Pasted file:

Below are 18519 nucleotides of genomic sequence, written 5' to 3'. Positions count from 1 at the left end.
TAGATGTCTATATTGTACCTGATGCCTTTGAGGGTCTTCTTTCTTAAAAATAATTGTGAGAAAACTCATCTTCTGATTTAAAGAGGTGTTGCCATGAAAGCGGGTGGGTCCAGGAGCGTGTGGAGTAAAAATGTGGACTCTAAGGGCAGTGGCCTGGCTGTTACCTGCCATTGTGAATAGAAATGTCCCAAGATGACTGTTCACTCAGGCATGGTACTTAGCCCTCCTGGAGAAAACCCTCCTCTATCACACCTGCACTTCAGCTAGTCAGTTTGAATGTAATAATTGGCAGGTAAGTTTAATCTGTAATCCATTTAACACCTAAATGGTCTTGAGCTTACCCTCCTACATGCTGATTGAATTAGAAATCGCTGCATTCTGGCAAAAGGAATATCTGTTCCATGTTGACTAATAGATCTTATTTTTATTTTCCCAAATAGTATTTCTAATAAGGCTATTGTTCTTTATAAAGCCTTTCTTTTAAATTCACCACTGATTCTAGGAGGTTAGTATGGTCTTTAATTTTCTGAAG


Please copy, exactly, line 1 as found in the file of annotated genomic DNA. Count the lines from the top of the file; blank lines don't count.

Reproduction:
Below are 18519 nucleotides of genomic sequence, written 5' to 3'. Positions count from 1 at the left end.